fitting outdoorsiness around your 9-5, rather than leaving the rat
race all together.

In the hotel world, off-grid cabins are now all the rage:
digital detox cabins – handily located near London and Manchester –
provide secluded countryside escapes designed for switching off and
recharging. They’re equipped with phone lockboxes for those wanting
to digitally detox. Aussie brand Unyoked launched its own modern log cabins in
the UK in 2022, promising London “9-5ers” their “own private cabin,
less than two hours away” with guaranteed phone reception (if
needed). Likewise, in the north of England, David Cook’s Northumberland Defender Hire offers would-be
adventurers the chance to head off-range for a long weekend, living
out of a souped-up Landrover Defender, complete with portable
barbecue, a full arsenal of kitchen utensils, solar shower and a
pop-up tent on the top of the car with a memory foam mattress
inside. Bear Grylls wannabes pick the car up from Newcastle station
and can be bedding down under silent starry skies within an hour or
two. It’s all very Swallows and Amazons, except you don’t need a
jot of outdoors experience.

Oasyhotel Lodges
Oasyhotel Lodges

Oasyhotel is located in a WWF-affliated reserve. | Photo
credit: Valentina Sommariva

“It gives you adventurous experiences but isn’t asking you to do
something completely mad,” Charlie Wild surmises of the trend. “We
call it your dose of adventure. You don’t need a full whack. Just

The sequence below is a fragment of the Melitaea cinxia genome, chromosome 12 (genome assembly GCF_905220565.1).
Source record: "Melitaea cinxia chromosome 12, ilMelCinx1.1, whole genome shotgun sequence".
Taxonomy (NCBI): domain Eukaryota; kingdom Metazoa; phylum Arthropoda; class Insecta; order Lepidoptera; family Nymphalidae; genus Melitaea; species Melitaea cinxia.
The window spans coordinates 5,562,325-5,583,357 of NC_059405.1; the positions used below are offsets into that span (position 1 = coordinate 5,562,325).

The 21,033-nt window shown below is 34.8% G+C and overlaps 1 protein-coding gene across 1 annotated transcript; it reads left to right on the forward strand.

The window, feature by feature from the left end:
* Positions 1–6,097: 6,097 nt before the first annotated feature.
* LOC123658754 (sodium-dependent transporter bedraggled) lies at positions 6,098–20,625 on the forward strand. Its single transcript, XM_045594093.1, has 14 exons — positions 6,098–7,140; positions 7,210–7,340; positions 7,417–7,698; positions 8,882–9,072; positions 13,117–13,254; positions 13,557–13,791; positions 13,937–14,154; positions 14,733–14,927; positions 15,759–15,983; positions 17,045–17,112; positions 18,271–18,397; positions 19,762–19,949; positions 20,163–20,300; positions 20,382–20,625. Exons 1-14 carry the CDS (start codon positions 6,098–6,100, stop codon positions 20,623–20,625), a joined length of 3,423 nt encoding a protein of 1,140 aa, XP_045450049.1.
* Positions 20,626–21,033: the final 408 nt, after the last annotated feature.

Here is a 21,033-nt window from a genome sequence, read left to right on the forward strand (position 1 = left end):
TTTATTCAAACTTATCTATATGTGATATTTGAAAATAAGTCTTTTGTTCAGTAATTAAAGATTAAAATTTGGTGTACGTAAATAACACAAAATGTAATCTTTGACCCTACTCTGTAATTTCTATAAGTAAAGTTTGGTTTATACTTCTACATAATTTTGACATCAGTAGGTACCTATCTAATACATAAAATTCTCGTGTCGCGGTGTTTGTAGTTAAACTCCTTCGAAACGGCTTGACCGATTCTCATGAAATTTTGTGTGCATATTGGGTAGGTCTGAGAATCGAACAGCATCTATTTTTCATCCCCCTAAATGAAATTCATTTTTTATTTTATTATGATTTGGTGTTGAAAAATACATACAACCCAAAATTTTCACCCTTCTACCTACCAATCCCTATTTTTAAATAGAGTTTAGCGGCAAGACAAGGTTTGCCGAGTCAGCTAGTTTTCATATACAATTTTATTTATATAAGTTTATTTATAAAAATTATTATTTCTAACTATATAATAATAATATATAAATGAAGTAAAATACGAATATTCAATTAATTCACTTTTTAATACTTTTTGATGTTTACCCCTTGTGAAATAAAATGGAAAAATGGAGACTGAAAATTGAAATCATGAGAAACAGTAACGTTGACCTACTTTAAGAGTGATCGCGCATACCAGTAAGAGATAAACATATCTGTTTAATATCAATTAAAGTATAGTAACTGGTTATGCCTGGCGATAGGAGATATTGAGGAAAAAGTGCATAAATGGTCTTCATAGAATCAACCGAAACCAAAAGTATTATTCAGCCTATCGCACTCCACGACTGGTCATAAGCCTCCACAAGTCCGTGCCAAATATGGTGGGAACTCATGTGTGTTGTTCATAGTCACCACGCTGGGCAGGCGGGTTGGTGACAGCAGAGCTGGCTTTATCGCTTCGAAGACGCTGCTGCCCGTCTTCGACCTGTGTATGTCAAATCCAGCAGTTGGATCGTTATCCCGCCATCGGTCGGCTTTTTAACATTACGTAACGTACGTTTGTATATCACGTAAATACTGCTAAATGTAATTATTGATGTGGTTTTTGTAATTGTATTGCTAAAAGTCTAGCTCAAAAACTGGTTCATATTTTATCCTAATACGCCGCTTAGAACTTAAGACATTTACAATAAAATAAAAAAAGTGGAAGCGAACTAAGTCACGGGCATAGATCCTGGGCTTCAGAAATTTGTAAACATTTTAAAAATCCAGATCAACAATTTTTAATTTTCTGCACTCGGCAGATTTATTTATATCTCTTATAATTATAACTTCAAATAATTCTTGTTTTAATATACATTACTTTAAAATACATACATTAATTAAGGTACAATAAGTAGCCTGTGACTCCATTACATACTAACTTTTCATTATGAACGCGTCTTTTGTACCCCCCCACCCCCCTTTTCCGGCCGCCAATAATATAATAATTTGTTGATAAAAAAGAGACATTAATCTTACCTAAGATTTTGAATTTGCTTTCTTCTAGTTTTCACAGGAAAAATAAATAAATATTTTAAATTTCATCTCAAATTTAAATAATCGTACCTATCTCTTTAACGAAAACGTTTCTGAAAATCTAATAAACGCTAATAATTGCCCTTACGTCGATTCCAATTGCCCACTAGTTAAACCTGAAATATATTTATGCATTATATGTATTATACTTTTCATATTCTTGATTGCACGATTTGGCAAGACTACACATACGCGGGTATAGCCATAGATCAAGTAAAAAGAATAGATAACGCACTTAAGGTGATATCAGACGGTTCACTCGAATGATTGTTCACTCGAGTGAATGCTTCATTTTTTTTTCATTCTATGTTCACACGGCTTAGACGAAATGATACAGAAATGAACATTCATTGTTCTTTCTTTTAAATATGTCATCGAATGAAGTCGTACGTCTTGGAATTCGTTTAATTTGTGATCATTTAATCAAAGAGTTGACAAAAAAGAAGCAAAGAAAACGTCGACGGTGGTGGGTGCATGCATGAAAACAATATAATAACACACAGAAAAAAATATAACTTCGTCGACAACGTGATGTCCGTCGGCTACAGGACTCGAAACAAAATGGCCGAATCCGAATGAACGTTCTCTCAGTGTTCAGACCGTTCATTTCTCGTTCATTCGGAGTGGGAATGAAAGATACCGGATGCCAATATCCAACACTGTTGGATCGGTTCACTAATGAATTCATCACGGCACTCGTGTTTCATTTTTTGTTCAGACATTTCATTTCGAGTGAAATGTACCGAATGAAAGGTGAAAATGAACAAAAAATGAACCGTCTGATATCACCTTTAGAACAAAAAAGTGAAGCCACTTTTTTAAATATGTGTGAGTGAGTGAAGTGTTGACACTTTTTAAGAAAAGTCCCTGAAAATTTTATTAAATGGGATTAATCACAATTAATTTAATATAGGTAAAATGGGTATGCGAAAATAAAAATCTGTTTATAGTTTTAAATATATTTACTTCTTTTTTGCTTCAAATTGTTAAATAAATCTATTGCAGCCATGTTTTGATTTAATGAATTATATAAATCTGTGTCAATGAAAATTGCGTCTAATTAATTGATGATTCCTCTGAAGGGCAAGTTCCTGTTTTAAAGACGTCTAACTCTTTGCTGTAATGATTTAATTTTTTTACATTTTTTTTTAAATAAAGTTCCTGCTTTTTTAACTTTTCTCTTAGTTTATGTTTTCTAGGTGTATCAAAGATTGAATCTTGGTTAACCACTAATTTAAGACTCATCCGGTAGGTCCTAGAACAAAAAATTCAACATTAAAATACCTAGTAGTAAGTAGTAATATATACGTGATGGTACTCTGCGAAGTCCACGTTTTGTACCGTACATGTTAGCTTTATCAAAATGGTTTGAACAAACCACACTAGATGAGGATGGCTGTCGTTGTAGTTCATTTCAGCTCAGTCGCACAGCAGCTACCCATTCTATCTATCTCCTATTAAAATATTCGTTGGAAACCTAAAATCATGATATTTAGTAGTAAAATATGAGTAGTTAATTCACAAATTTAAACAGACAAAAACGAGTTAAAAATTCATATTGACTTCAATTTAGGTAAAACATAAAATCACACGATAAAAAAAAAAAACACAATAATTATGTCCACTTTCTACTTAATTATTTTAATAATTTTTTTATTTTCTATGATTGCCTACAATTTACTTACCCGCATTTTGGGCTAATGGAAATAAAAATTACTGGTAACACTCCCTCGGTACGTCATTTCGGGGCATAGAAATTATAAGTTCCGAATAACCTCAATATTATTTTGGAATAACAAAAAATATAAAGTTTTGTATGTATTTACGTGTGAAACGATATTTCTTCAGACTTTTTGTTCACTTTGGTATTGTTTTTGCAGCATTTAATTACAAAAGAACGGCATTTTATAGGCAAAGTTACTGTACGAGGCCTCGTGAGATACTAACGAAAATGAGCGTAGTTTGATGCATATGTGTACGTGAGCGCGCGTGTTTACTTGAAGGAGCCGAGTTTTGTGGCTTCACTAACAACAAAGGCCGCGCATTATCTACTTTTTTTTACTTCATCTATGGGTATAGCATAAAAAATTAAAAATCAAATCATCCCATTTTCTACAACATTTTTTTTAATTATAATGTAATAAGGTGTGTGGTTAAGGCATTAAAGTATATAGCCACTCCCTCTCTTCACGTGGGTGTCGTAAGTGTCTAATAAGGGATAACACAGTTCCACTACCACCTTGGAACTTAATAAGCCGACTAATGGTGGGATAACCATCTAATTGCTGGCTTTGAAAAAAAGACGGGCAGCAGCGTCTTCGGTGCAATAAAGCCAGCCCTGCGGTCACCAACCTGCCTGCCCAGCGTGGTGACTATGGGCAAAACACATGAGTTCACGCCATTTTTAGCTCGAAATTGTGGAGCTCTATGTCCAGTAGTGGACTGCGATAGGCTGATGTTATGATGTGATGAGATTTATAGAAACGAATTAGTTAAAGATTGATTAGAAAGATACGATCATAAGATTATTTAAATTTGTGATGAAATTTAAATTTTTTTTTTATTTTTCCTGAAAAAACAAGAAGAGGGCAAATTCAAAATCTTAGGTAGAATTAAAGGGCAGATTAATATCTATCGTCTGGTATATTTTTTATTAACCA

having that dose keeps you feeling alive and energised for a week
or two.”

Tuscany’s Oasyhotel might be a little further to get to than a
camping trip in Dartmoor – and a little more luxurious than a hike
up Mam Tor – but its ethos aligns with the rise of a gentler style
of adventure, too. Guests staying in the pared-back, blonde-wood
lodges (which, in accordance with reserve protocol, are all
completely “moveable” and leave no impact on the landscape) are
invited to do as much – or as little – as they want. They might go
mushroom foraging, horseriding, hike through the pale-barked
birches and white and red firs on a slow-paced nature walk,
paddleboard their way across a private lake, try cheese making at
an adjoining farm or attend an outdoor yoga class. Dawn nature
walks are as much about listening for the twittering of European
nuthatches as they are seeking out elusive wolf packs. There’s a
restaurant serving a daily-changing menu dreamt up by the young
chef, a small bar that will whip up a thyme-infused Oasy sour on
request, and treatment rooms if you fancy a pummelling. But there’s
also Adirondack chairs on the lodge porches for watching the sunset
over Tuscany’s bosky mountainous interior, and time to watch a
praying mantis wander leisurely across the decking at your feet.
“We offer a different kind of luxury,” explains general manager
Federico Galligani, who, prior to taking up the Oasyhotel position,
worked at the likes of Rome’s St Regis, and The Savoy in London.
“The luxury of being out here in nature.”

It all points to a gentler style of adventure travel, where
achievable, slow-paced trips into the wilderness trump high-stakes
thrills. Why haul yourself halfway up a mountain when an amble over
the undulating Tuscan hills is just as rewarding? At Oasyhotel, on
a night walk – probably the most adrenaline-inducing activity on
offer – a single nugget of old, disintegrating scat is the only
clue of wolfish activities. A deer sighting – two wide, alarmed
eyes flashing in the torch beam – confirms that the apex predators
of Italy have long vanished into the night. Perhaps, like us, they
were clocking off from the 9-5, and going easy on the social

The Lowdown

Oasyhotel is open seasonally, from 14 April to 13 October.
Starts start from £472 per night. oasyhotel.com